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In this blogpost you will learn how to make a loop in double braided rope, whether it is a synthetic double braided or a high performance jacketed rope. Follow our double braid eye splice instructions to create safe and well-structured eye loops.
To do that you will need the following eye splicing tools:
In this blogpost we will provide instructions about:
Firstly you need to take measurements on your double braided rope with your measuring tape and mark your spots accordingly. Distinguish S-strands from Z-strands as shown before in the measuring and preparation stage of our previous splicing article. Then mark the length of your eye loop adding some extra length for the splicing to take place.
Unjacket the double braided rope and cut out some of its strands. Then tape the remaining strands and remove the core rope from its cover completely, as shown in the video above.
Now use the rod to insert the core rope back into its jacket, forming an eye loop. Make adjustments by pulling taped strands and reshaping the rope’s jacket.
When your double braided loop is well-adjusted, it is time to tuck in the rope’s cover into the eye loop. Tape the ending and then use the fid and the metallic rod to push the taped jacket into the core rope.
Remove the tape from the cover’s end part and cut out excessive cover strands using a knife and a cutting surface. Make adjustments and tape the jacket’s ending, right at the spot where your loop will be starting. Remove tape from the opposite end part and make final adjustments to the loop by pulling and stretching it to your side.
In the case of splicing a double braided high modulus rope, you will have to measure and mark your rope, just like explained at the synthetic rope splicing before. Identify S-strands and Z-strands and measure equally long parts of the rope to be spliced, besides the eye loop.
Uncover the core high modulus rope and cut the rope’s jacket carefully, keeping the core rope unharmed. Remove the excessive rope cover and start unbraiding it to the point of your taped marking. Tape the two jacket yarn endings into a pointy wind-up to prepare them for later splicing. Make a new marking after 7 braided strands on the core rope. Use the fid and the rod to splice both taped strands into the core rope.
At this point we advise you to use protective sleeves for your rope. Protective sleeves extend the life cycle of high modulus ropes, since they absorb a great deal of rope-to-rope or rope-to-chock abrasion. You can use a metal hook rod to apply sleeves more efficiently.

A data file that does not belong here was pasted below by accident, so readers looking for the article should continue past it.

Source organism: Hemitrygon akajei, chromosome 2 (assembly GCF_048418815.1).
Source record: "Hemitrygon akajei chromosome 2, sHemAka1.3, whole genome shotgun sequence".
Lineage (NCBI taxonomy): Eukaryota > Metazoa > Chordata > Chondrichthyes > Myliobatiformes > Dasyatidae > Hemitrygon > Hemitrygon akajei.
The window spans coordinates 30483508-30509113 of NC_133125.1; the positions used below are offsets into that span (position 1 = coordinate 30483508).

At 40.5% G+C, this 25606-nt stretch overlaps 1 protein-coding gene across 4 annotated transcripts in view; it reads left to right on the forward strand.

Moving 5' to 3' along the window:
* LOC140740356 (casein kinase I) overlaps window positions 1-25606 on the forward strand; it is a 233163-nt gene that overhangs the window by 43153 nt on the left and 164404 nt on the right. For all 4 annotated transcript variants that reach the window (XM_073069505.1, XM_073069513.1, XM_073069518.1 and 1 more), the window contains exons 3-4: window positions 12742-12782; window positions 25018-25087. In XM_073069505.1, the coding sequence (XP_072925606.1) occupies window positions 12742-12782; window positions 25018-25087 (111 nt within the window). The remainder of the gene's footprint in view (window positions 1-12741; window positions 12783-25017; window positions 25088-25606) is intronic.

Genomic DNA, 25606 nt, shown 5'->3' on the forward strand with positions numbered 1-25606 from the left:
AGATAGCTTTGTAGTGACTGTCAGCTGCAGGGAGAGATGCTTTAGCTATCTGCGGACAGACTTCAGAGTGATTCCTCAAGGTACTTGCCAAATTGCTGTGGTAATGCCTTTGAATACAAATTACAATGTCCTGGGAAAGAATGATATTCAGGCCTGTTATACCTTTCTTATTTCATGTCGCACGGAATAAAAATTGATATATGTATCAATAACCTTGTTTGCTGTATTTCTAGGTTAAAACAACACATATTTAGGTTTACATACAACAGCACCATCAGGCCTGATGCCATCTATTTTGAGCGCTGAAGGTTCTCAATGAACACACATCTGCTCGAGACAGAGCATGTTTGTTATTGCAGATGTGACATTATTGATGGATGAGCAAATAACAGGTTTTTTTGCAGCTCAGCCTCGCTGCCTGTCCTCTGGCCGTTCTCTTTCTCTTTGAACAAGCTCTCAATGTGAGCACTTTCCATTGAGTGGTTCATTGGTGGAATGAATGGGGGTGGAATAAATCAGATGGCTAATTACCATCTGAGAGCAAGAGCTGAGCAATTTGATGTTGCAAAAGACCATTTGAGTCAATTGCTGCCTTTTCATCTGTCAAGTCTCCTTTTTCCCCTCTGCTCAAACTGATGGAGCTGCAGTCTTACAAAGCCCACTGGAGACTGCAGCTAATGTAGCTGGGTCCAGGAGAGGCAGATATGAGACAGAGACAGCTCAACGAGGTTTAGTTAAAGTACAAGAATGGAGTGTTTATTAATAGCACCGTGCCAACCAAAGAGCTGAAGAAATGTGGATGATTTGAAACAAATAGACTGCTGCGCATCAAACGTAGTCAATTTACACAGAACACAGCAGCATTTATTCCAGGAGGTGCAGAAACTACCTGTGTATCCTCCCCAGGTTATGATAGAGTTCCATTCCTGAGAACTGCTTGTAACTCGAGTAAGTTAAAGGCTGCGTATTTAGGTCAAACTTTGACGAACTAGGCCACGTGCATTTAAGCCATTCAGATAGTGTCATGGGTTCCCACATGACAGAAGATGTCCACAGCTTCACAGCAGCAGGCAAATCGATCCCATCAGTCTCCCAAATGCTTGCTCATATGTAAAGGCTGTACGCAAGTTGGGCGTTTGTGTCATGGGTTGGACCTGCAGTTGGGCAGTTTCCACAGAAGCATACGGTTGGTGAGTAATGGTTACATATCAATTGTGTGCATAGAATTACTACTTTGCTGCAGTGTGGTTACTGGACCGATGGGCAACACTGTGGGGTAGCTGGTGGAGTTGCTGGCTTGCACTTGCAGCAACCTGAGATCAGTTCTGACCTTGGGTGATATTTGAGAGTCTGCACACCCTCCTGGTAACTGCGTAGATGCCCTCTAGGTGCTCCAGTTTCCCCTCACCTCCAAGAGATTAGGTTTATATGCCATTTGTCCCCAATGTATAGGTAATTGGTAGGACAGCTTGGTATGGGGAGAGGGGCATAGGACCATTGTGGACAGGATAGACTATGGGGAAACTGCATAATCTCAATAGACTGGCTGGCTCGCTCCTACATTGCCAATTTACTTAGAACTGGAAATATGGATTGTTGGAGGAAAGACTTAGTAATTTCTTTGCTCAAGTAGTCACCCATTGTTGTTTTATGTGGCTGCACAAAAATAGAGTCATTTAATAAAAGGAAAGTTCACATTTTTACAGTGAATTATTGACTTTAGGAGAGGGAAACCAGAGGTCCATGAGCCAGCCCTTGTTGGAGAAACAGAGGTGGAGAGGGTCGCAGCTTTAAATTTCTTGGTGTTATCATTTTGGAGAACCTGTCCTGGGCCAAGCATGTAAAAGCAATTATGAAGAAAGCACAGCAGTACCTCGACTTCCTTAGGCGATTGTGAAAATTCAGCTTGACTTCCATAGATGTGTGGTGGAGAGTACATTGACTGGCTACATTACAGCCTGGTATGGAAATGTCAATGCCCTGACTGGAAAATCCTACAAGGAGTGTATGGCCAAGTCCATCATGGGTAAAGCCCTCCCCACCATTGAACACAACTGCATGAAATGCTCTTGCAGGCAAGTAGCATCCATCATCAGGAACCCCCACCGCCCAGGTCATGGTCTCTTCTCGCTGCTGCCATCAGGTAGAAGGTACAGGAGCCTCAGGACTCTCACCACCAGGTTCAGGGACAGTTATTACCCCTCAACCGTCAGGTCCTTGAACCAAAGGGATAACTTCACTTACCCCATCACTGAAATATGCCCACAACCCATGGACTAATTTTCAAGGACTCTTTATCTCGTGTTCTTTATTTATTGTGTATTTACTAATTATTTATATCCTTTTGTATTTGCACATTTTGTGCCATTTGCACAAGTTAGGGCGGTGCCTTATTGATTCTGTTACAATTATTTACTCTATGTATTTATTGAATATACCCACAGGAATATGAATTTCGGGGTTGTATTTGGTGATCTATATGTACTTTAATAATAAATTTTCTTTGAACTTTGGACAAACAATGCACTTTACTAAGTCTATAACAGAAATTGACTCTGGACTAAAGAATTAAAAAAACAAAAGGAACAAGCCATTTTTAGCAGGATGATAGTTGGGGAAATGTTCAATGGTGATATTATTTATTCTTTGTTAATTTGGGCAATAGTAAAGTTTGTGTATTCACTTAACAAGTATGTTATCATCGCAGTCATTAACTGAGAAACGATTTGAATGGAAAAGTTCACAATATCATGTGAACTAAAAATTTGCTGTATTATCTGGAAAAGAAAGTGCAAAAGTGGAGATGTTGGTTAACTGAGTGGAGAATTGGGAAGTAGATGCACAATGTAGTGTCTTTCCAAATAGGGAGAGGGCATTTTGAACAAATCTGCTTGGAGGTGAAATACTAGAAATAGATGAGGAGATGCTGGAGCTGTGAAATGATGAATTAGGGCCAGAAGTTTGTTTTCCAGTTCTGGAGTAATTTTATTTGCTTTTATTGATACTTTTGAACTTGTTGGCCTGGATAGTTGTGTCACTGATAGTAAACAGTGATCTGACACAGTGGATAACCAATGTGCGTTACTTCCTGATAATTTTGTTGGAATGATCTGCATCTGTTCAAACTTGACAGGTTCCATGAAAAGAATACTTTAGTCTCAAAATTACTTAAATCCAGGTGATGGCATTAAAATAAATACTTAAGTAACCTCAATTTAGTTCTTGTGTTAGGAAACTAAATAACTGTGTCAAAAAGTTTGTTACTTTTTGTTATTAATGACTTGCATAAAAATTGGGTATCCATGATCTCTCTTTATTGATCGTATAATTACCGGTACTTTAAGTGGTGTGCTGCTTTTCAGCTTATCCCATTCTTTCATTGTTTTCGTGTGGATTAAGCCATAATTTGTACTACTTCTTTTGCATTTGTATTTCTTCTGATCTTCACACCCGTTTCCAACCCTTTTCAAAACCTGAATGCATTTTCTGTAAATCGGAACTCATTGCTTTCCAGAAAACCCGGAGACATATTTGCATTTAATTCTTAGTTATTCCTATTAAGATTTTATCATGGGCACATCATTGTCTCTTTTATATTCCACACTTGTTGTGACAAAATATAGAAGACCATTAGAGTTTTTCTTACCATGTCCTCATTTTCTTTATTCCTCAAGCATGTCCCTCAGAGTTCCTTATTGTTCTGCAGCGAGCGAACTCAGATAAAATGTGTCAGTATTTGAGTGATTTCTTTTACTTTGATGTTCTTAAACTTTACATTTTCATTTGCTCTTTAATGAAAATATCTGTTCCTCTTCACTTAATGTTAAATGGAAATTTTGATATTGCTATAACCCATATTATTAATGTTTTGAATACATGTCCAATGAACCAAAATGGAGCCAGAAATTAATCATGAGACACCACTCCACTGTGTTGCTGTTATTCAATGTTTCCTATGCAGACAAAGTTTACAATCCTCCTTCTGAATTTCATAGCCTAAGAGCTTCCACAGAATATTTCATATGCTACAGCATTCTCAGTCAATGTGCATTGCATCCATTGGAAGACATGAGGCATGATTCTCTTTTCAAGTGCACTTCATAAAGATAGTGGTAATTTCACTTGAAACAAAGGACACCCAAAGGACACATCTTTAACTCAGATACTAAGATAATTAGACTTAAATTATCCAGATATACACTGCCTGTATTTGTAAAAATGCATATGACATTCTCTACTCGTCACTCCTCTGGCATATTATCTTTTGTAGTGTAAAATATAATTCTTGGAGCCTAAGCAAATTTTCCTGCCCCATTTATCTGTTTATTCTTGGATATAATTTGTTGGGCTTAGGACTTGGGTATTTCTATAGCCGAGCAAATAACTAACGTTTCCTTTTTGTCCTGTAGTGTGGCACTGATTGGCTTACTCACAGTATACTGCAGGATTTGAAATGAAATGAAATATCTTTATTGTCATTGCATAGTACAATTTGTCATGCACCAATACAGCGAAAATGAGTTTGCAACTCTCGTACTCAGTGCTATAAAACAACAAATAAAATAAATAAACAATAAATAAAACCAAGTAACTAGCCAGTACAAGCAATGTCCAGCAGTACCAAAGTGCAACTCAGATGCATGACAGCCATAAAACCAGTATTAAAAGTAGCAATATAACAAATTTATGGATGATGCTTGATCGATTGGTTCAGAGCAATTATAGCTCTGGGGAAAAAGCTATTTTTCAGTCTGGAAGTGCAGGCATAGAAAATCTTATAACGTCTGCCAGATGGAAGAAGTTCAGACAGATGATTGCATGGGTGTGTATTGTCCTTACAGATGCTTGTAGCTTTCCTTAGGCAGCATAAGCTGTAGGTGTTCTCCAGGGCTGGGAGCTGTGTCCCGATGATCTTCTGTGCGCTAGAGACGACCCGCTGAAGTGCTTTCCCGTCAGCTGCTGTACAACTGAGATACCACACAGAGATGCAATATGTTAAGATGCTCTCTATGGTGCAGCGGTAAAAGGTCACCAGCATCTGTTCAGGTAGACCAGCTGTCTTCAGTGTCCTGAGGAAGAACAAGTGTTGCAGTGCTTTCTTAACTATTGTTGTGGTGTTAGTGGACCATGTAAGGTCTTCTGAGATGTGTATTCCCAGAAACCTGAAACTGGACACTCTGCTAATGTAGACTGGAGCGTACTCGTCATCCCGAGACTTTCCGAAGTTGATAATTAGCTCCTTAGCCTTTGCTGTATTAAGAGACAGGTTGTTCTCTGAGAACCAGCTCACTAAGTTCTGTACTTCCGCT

Mark the rope at your sleeve’s end and start unbraiding the high modulus rope, dividing its strands by strand type. Tape all strand endings and start splicing them one by one at the other part of the eye loop starting with S-strands. Now turn the loop upside down to splice the Z-strands. Do the same for about 5-6 rounds of splicing.
Pull and adjust spliced strands and continue with the help of a fid, making the splicing process faster and easier, since now the core rope’s strands are getting tighter. Your high modulus core rope should look thicker now, as the splicing is coming to an end.
Splicing double braided rope without a fid is possible, but it takes longer and requires more effort to splice.
Cut out remaining strands and use the fid and rod technique to insert the unbraided jacket strands into the newly spliced core rope.
Cut out the rest overhanging cover strands and adjust the spliced eye loop. Use the tape once again to bond the spliced rope part and the eye loop with its protective sleeve.
Bring up the protective sleeve of the conjunction point and join the two sleeves together with a twine loop of approximately 1.5m. Watch below the steps of making a twine loop:
After completing the twine loop at the conjunction point, your high modulus eye splice should look like this:
For a nylon rope you have to push the taped jacket into the core rope, and then pull and stretch the loop to adjust it. For a high modulus rope you end the eye splicing with a twine loop to create a secure and tight conjunction between the eye loop and the rest of the rope.
Read more about splicing on our how to make an eye-spliced rope blogpost for single braided ropes (nylon, mixed and high modulus).
If you have questions about mooring tail connection, breaking load, and tail configurations, read our complete Mooring Tails user’s manual:
If you plan to add a thimble in your eye splice, there are some things to consider and calculate. First things first, the thimble’s diameter has to be the same as your rope’s, so that it fits perfectly in your eye loop. Usually you have to measure five times the thimble in rope length before starting to splice. When the splicing is complete, smooth it down with your hands and pull the strands to tighten the final eye splice.
Besides marine use, thimble ropes are used for structure with-holding or rigging purposes usually combined with shackles and wire ropes. They protect ropes from abrasion, especially when there is contact with rough or jagged surfaces.
Learn how to perform wire rope inspections and maintenance intervals to avoid extensive abrasion spreading to your wire ropes.
Katradis SA is an established manufacturer of marine supplies – especially marine ropes – with a strong presence in the marine industry since 1936. Our extensive global network of affiliated establishments, agents, suppliers and representatives ensures immediate service at all major ports around the world.
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